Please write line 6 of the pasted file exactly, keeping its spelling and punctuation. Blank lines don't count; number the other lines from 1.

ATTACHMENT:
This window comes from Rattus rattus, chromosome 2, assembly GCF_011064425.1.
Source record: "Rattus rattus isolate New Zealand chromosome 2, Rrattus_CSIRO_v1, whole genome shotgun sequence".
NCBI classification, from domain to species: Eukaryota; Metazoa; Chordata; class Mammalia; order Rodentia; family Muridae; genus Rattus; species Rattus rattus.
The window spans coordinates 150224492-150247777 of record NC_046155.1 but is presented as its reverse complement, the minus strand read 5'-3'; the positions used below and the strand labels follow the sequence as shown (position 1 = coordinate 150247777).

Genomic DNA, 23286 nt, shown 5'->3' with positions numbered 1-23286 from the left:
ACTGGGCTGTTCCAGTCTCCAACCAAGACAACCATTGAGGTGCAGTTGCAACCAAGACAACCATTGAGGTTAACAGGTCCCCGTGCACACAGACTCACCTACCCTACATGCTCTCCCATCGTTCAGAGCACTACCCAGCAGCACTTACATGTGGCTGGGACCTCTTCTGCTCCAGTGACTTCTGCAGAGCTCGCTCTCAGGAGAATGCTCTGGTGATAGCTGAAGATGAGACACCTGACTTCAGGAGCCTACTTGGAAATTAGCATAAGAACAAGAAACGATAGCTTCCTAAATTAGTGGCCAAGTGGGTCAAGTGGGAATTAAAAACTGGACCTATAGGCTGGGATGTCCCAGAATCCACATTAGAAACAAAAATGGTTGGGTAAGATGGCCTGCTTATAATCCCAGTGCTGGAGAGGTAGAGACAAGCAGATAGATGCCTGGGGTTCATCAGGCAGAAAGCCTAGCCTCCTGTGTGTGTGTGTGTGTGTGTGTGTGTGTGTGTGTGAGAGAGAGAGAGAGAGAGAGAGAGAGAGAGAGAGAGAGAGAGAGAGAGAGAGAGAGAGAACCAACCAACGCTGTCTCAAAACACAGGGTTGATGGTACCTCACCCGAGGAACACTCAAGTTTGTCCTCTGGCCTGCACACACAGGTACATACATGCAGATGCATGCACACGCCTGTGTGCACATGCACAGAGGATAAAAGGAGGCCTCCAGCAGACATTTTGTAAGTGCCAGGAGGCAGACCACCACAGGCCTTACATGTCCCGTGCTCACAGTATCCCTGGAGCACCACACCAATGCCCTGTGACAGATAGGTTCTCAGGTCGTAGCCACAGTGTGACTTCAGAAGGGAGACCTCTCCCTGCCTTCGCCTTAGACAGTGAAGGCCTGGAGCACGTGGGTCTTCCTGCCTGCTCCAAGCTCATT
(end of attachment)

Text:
ACTGGGCTGTTCCAGTCTCCAACCAAGACAACCATTGAGGTGCAGTTGCAACCAAGACAACCATTGAGGTTAACAGGTCCCCGTGCACACAGACTCACCTACCCTACATGCTCTCCCATCGTTCAGAGCACTACCCAGCAGCACTTACATGTGGCTGGGACCTCTTCTGCTCCAGTGACTTCTGCAGAGCTCGCTCTCAGGAGAATGCTCTGGTGATAGCTGAAGATGAGACACCTGACTTCAGGAGCCTACTTGGAAATTAGCATAAGAACAAGAAACGATAGCTTCCTAAATTAGTGGCCAAGTGGGTCAAGTGGGAATTAAAAACTGGACCTATAGGCTGGGATGTCCCAGAATCCACATTAGAAACAAAAATGGTTGGGTAAGATGGCCTGCTTATAATCCCAGTGCTGGAGAGGTAGAGACAAGCAGATAGATGCCTGGGGTTCATCAGGCAGAAAGCCTAGCCTCCTGTGTGTGTGTGTGTGTGTGTGTGTGTGTGTGTGTGAGAGAGAGAGAGAGAGAGAGAGAGAGAGAGAGAGAGAGAGAGAGAGAGAGAGAGAGAGAACCAACCAACGCTGTCTCAAAACACAGGGTTGATGGTACCTCACCCGAGGAACACTCAAGTTTGTCCTCTGGCCTGCACACACAGGTACATACATGCAGATGCATGCACACGCCTGTGTGCACATGCACAGAGGATAAAAGGAGGCCTCCAGCAGACATTTTGTAAGTGCCAGGAGGCAGACCACCACAGGCCTTACATGTCCCGTGCTCACAGTATCCCTGGAGCACCACACCAATGCCCTGTGACAGATAGGTTCTCAGGTCGTAGCCACAGTGTGACTTCAGAAGGGAGACCTCTCCCTGCCTTCGCCTTAGACAGTGAAGGCCTGGAGCACGTGGGTCTTCCTGCCTGCTCCAAGCTCATT